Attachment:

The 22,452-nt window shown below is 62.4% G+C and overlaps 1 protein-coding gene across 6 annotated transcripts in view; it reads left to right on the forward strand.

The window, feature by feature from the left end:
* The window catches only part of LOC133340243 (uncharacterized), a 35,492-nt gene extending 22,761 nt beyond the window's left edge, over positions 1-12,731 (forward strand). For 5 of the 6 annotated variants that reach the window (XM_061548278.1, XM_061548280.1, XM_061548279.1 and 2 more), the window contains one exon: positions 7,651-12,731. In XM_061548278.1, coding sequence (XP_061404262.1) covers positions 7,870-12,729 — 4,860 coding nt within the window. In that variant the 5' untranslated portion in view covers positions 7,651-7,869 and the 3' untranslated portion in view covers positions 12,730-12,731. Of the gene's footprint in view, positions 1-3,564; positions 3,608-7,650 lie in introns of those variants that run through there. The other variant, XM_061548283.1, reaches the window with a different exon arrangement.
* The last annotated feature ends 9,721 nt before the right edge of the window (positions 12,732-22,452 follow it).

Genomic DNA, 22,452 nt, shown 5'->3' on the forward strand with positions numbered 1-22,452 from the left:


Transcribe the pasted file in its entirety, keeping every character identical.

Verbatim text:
The 22,452-nt window shown below is 62.4% G+C and overlaps 1 protein-coding gene across 6 annotated transcripts in view; it reads left to right on the forward strand.

The window, feature by feature from the left end:
* The window catches only part of LOC133340243 (uncharacterized), a 35,492-nt gene extending 22,761 nt beyond the window's left edge, over positions 1-12,731 (forward strand). For 5 of the 6 annotated variants that reach the window (XM_061548278.1, XM_061548280.1, XM_061548279.1 and 2 more), the window contains one exon: positions 7,651-12,731. In XM_061548278.1, coding sequence (XP_061404262.1) covers positions 7,870-12,729 — 4,860 coding nt within the window. In that variant the 5' untranslated portion in view covers positions 7,651-7,869 and the 3' untranslated portion in view covers positions 12,730-12,731. Of the gene's footprint in view, positions 1-3,564; positions 3,608-7,650 lie in introns of those variants that run through there. The other variant, XM_061548283.1, reaches the window with a different exon arrangement.
* The last annotated feature ends 9,721 nt before the right edge of the window (positions 12,732-22,452 follow it).

Genomic DNA, 22,452 nt, shown 5'->3' on the forward strand with positions numbered 1-22,452 from the left: